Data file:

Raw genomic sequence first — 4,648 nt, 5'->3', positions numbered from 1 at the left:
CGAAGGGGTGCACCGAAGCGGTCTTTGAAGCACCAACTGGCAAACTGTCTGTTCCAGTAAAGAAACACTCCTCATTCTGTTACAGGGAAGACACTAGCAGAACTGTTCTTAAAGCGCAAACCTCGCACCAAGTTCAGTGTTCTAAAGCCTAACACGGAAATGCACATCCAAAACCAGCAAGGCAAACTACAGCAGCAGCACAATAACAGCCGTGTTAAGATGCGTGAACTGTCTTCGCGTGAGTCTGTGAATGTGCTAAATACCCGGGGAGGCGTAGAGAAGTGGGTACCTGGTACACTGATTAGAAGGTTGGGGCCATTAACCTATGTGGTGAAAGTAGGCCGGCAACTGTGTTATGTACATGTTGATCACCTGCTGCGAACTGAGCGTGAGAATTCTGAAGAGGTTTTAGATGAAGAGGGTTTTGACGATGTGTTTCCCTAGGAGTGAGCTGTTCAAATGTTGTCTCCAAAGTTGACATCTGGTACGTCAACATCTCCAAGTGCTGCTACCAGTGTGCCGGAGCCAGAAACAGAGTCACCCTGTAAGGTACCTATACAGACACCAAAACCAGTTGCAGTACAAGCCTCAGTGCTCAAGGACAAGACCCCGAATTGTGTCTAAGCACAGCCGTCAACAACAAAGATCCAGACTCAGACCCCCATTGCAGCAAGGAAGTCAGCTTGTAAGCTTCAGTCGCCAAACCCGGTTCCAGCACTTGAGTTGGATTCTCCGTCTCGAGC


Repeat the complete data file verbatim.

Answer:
Raw genomic sequence first — 4,648 nt, 5'->3', positions numbered from 1 at the left:
CGAAGGGGTGCACCGAAGCGGTCTTTGAAGCACCAACTGGCAAACTGTCTGTTCCAGTAAAGAAACACTCCTCATTCTGTTACAGGGAAGACACTAGCAGAACTGTTCTTAAAGCGCAAACCTCGCACCAAGTTCAGTGTTCTAAAGCCTAACACGGAAATGCACATCCAAAACCAGCAAGGCAAACTACAGCAGCAGCACAATAACAGCCGTGTTAAGATGCGTGAACTGTCTTCGCGTGAGTCTGTGAATGTGCTAAATACCCGGGGAGGCGTAGAGAAGTGGGTACCTGGTACACTGATTAGAAGGTTGGGGCCATTAACCTATGTGGTGAAAGTAGGCCGGCAACTGTGTTATGTACATGTTGATCACCTGCTGCGAACTGAGCGTGAGAATTCTGAAGAGGTTTTAGATGAAGAGGGTTTTGACGATGTGTTTCCCTAGGAGTGAGCTGTTCAAATGTTGTCTCCAAAGTTGACATCTGGTACGTCAACATCTCCAAGTGCTGCTACCAGTGTGCCGGAGCCAGAAACAGAGTCACCCTGTAAGGTACCTATACAGACACCAAAACCAGTTGCAGTACAAGCCTCAGTGCTCAAGGACAAGACCCCGAATTGTGTCTAAGCACAGCCGTCAACAACAAAGATCCAGACTCAGACCCCCATTGCAGCAAGGAAGTCAGCTTGTAAGCTTCAGTCGCCAAACCCGGTTCCAGCACTTGAGTTGGATTCTCCGTCTCGAGC